Washington’s treatment plant should have a new permanent air scrubber some time this year.
Water/Wastewater Superintendent Kevin Quaethem said the city has money in the budget and plans to soon seek bids for a permanent air scrubbed designed to cut down on odor at the city’s treatment plant.
The air scrubber would replace an improvised homemade scrubber the city has used at the plant since October 2014. The city has $90,000 budgeted for a new scrubber.
In an effort to cut down on odor, public works staff built their own scrubber out of lumber, Fiberglass, and peatmoss. At the time, Quaethem said staff spent less than $900 total on the project.
The scrubber was originally intended to be something of a trial — the idea was to see if a cover over the wet wells would actually trap and eliminate some of the odor escaping the plant.
The scrubber works by “catching” the odor. It takes the hydrogen sulfide in the air from the wet well and draws it through peat moss. The peat moss, when kept moist, draws the hydrogen sulfide molecules and doesn’t allow the odorous gas to escape as easily.
The scrubber worked better than ever intended. After three-plus years, it’s still working. The only maintenance necessary is the peat moss needs to be regularly changed.
The downside of the homemade scrubber is the area around it is starting to show wear and tear.
“Every action creates a reaction,” Quaethem said. “What’s happening now is we’ve got this well covered with peat moss absorbing the odor. What we’re doing is, we’re also capturing hydrogen sulfide in the cell.”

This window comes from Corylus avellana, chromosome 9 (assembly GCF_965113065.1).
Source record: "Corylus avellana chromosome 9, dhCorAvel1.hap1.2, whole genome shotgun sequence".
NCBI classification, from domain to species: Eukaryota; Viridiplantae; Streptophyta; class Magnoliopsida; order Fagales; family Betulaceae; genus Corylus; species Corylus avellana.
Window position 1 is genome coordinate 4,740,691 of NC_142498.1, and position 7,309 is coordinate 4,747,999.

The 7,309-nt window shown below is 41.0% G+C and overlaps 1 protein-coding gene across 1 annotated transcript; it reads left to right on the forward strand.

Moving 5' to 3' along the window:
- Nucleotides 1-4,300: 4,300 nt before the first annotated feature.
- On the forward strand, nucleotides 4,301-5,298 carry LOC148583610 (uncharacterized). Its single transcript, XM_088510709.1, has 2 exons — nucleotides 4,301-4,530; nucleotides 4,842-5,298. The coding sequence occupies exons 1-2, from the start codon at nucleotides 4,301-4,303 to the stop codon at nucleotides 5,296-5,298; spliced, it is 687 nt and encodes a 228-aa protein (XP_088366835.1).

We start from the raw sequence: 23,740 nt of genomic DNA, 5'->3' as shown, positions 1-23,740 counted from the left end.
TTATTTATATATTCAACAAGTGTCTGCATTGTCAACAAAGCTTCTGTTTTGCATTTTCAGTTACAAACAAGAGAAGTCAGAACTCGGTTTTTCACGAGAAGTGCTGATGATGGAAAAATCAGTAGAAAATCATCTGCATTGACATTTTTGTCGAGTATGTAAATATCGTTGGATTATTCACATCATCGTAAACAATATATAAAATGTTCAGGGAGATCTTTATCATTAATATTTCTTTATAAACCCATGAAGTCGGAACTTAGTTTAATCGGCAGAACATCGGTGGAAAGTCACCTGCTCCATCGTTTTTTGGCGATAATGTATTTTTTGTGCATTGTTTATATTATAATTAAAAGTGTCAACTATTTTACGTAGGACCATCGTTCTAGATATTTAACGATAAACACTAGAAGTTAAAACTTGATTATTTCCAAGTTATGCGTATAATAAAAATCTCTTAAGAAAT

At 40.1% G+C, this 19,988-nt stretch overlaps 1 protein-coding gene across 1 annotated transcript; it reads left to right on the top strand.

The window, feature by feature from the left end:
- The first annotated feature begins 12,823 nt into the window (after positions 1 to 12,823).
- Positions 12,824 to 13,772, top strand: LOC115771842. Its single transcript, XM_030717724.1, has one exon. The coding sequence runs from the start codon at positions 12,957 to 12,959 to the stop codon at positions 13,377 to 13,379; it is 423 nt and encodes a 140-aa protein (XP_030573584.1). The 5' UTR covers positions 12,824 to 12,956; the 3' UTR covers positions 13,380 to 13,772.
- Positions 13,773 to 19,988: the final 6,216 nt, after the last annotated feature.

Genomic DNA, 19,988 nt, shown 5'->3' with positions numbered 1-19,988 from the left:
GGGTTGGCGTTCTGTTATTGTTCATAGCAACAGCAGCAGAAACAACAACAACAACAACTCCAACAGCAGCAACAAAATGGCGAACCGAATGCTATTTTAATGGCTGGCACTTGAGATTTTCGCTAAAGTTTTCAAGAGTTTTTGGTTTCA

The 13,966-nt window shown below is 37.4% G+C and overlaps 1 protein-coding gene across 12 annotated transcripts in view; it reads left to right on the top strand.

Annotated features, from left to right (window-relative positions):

All of the contained hydrogen sulfide is having an impact on the metal rods around the well. Quaethem said the aluminium is starting to turn white — a noticeable warning sign of a major problem looming unless something is changed.
“Eventually, if we don’t do something, it will corrode and you have the upper structure falling into the wet well and you have to spend $300,000 to $400,000 to fix that,” he said. “The blower is going to come in the $90,000 to $100,000 range.”
The new scrubber would be a permanent fixture and would do a better job than the current model, Quaethem said.
“It would actually take in both the influent wet and the effluent wet well side of the head works plant and tie them together and scrub both of them,” he said. “Believe it or not, it’s still using peat moss, but it’s actually in a system and not just sitting out over the well.”